Certainly this is not a commentary nor concordance but doesn’t try to be that. There is definitely room for 66 Love Letters to sit alongside commentaries and such like to provide a different insight into the Word.

Not everyone is going to get it and may find it a poor cousin to more literal interpretations.

I don’t profess to know the Bible well. What this marvellous book has left me with is an insatiable thirst to know the heart of God and to better understand His love story. As Crabb says in his introduction: “We try to reach the heart of God without listening to the Word of God.” God’s revealed His heart to us, in 66 love letters.

I’m not sure how’d this book would go if you weren’t reading through the Bible simultaneously. It took Crabb 3.5 years to write it so he obviously spent a lot of time both studying the Word, other references and seeking God’s wisdom on each book. I particularly enjoyed how Crabb used other influential authors like CS Lewis to add additional insights.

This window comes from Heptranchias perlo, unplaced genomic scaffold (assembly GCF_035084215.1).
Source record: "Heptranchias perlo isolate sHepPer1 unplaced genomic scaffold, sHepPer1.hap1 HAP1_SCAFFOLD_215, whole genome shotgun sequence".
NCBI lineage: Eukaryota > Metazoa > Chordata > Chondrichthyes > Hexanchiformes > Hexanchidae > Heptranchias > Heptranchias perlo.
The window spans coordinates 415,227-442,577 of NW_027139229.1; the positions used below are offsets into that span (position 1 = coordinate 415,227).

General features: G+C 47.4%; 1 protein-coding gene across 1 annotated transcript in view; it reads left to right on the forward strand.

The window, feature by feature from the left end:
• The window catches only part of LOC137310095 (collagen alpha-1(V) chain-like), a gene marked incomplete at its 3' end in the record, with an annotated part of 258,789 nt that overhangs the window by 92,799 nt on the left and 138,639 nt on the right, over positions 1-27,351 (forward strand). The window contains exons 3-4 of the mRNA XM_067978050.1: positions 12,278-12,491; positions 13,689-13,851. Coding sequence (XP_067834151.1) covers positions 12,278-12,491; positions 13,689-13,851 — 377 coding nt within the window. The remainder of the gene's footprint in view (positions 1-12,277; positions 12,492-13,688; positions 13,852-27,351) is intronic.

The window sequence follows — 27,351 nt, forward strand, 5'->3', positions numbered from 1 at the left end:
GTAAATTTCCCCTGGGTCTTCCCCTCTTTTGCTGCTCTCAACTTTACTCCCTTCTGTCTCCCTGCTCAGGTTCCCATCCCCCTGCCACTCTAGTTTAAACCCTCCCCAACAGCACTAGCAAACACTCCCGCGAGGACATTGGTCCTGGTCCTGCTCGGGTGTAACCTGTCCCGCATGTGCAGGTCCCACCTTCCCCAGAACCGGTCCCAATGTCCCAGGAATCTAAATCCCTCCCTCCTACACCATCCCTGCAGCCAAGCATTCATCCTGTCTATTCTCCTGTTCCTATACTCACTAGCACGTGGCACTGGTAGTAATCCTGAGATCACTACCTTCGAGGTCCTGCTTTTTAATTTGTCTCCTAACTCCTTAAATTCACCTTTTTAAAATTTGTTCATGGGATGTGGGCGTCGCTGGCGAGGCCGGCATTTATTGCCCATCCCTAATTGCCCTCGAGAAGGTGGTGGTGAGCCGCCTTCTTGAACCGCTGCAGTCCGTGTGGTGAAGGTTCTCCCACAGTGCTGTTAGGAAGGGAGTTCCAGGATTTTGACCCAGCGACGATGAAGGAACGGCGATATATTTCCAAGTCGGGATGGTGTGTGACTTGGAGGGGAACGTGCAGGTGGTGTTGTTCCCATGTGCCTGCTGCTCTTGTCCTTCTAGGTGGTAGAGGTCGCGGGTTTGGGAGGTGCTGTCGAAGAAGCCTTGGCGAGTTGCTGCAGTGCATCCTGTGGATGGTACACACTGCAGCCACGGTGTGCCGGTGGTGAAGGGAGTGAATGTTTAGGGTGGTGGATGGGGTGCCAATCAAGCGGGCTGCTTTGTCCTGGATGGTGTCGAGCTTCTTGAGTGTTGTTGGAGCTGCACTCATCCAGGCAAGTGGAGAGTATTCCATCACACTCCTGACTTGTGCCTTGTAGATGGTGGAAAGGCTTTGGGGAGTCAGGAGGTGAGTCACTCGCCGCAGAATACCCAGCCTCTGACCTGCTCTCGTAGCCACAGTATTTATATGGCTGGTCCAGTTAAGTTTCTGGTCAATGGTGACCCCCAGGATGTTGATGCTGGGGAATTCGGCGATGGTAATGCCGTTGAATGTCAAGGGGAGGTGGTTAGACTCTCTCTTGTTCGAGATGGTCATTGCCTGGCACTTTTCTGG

The epilogue at the end will be a useful quick reference guide as it summarises each of the 66 letters into one paragraph.

Highly recommended.

Daily Habits

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I heard a great analogy the other day for why we need to draw close to the Lord every day.


Weeds grow, not through anything we actively do, but through us leaving our garden unattended. They simply sprout and before too long, if untreated, can consume a garden, making it both visually unattractive, but also can kill off the good plants, lawn and flowers, we may have painstakingly planted.

What’s also interesting about weeds is they can develop some very strong root-systems if allowed to grow freely for too long which can be very hard to dislodge.